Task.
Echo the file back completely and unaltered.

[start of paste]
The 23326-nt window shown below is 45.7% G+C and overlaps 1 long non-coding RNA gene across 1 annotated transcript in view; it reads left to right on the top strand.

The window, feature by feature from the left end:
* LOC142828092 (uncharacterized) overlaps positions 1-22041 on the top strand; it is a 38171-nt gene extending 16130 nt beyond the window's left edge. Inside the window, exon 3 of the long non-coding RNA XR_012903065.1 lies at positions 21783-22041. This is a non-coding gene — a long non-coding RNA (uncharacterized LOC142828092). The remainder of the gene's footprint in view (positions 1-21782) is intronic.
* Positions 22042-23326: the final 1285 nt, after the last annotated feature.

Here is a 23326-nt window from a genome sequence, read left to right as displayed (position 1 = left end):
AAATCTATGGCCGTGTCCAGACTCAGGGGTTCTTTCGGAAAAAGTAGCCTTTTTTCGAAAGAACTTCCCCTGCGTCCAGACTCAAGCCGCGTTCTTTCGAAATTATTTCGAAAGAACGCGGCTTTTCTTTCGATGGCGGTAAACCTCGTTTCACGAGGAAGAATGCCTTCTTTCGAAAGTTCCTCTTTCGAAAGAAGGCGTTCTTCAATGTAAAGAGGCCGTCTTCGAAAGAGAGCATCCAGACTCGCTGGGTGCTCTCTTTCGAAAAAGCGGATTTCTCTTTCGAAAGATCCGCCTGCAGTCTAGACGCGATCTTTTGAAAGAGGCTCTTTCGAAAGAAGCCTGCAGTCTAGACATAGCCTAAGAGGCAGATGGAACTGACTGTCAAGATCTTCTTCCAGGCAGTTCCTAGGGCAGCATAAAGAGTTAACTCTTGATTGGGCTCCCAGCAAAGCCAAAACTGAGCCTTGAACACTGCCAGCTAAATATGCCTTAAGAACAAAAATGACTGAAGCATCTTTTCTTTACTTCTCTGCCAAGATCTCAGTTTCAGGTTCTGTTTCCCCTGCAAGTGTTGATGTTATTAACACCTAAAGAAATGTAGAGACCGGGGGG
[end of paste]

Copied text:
The 23326-nt window shown below is 45.7% G+C and overlaps 1 long non-coding RNA gene across 1 annotated transcript in view; it reads left to right on the top strand.

The window, feature by feature from the left end:
* LOC142828092 (uncharacterized) overlaps positions 1-22041 on the top strand; it is a 38171-nt gene extending 16130 nt beyond the window's left edge. Inside the window, exon 3 of the long non-coding RNA XR_012903065.1 lies at positions 21783-22041. This is a non-coding gene — a long non-coding RNA (uncharacterized LOC142828092). The remainder of the gene's footprint in view (positions 1-21782) is intronic.
* Positions 22042-23326: the final 1285 nt, after the last annotated feature.

Here is a 23326-nt window from a genome sequence, read left to right as displayed (position 1 = left end):
AAATCTATGGCCGTGTCCAGACTCAGGGGTTCTTTCGGAAAAAGTAGCCTTTTTTCGAAAGAACTTCCCCTGCGTCCAGACTCAAGCCGCGTTCTTTCGAAATTATTTCGAAAGAACGCGGCTTTTCTTTCGATGGCGGTAAACCTCGTTTCACGAGGAAGAATGCCTTCTTTCGAAAGTTCCTCTTTCGAAAGAAGGCGTTCTTCAATGTAAAGAGGCCGTCTTCGAAAGAGAGCATCCAGACTCGCTGGGTGCTCTCTTTCGAAAAAGCGGATTTCTCTTTCGAAAGATCCGCCTGCAGTCTAGACGCGATCTTTTGAAAGAGGCTCTTTCGAAAGAAGCCTGCAGTCTAGACATAGCCTAAGAGGCAGATGGAACTGACTGTCAAGATCTTCTTCCAGGCAGTTCCTAGGGCAGCATAAAGAGTTAACTCTTGATTGGGCTCCCAGCAAAGCCAAAACTGAGCCTTGAACACTGCCAGCTAAATATGCCTTAAGAACAAAAATGACTGAAGCATCTTTTCTTTACTTCTCTGCCAAGATCTCAGTTTCAGGTTCTGTTTCCCCTGCAAGTGTTGATGTTATTAACACCTAAAGAAATGTAGAGACCGGGGGG